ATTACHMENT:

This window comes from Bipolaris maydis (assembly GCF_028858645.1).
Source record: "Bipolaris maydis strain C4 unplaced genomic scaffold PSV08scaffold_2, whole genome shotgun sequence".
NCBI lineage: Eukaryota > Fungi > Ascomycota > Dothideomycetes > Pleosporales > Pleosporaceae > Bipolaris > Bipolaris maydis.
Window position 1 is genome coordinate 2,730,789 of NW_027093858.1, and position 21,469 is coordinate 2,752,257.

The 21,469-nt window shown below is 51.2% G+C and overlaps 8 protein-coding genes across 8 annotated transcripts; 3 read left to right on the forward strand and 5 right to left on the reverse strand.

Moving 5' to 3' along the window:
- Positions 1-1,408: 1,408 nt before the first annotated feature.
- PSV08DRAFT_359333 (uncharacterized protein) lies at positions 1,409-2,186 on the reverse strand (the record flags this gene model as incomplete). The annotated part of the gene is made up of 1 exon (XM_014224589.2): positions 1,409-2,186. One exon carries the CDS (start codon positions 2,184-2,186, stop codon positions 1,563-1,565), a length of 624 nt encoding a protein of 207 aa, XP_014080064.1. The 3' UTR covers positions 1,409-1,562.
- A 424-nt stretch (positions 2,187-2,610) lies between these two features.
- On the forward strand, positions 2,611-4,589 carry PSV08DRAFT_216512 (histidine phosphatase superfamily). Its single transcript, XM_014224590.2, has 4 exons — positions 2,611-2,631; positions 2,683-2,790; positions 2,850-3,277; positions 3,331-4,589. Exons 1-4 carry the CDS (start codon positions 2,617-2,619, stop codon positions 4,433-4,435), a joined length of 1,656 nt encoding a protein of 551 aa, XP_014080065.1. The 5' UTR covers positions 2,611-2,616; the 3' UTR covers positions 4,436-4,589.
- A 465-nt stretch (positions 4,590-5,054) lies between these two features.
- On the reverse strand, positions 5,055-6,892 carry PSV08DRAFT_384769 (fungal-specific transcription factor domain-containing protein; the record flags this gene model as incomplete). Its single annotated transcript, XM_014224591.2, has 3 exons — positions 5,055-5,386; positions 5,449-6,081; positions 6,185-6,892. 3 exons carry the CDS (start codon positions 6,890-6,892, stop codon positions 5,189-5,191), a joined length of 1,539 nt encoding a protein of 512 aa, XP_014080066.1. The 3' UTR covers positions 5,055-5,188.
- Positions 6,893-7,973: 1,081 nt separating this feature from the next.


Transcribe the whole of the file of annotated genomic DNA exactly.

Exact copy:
This window comes from Bipolaris maydis (assembly GCF_028858645.1).
Source record: "Bipolaris maydis strain C4 unplaced genomic scaffold PSV08scaffold_2, whole genome shotgun sequence".
NCBI lineage: Eukaryota > Fungi > Ascomycota > Dothideomycetes > Pleosporales > Pleosporaceae > Bipolaris > Bipolaris maydis.
Window position 1 is genome coordinate 2,730,789 of NW_027093858.1, and position 21,469 is coordinate 2,752,257.

The 21,469-nt window shown below is 51.2% G+C and overlaps 8 protein-coding genes across 8 annotated transcripts; 3 read left to right on the forward strand and 5 right to left on the reverse strand.

Moving 5' to 3' along the window:
- Positions 1-1,408: 1,408 nt before the first annotated feature.
- PSV08DRAFT_359333 (uncharacterized protein) lies at positions 1,409-2,186 on the reverse strand (the record flags this gene model as incomplete). The annotated part of the gene is made up of 1 exon (XM_014224589.2): positions 1,409-2,186. One exon carries the CDS (start codon positions 2,184-2,186, stop codon positions 1,563-1,565), a length of 624 nt encoding a protein of 207 aa, XP_014080064.1. The 3' UTR covers positions 1,409-1,562.
- A 424-nt stretch (positions 2,187-2,610) lies between these two features.
- On the forward strand, positions 2,611-4,589 carry PSV08DRAFT_216512 (histidine phosphatase superfamily). Its single transcript, XM_014224590.2, has 4 exons — positions 2,611-2,631; positions 2,683-2,790; positions 2,850-3,277; positions 3,331-4,589. Exons 1-4 carry the CDS (start codon positions 2,617-2,619, stop codon positions 4,433-4,435), a joined length of 1,656 nt encoding a protein of 551 aa, XP_014080065.1. The 5' UTR covers positions 2,611-2,616; the 3' UTR covers positions 4,436-4,589.
- A 465-nt stretch (positions 4,590-5,054) lies between these two features.
- On the reverse strand, positions 5,055-6,892 carry PSV08DRAFT_384769 (fungal-specific transcription factor domain-containing protein; the record flags this gene model as incomplete). Its single annotated transcript, XM_014224591.2, has 3 exons — positions 5,055-5,386; positions 5,449-6,081; positions 6,185-6,892. 3 exons carry the CDS (start codon positions 6,890-6,892, stop codon positions 5,189-5,191), a joined length of 1,539 nt encoding a protein of 512 aa, XP_014080066.1. The 3' UTR covers positions 5,055-5,188.
- Positions 6,893-7,973: 1,081 nt separating this feature from the next.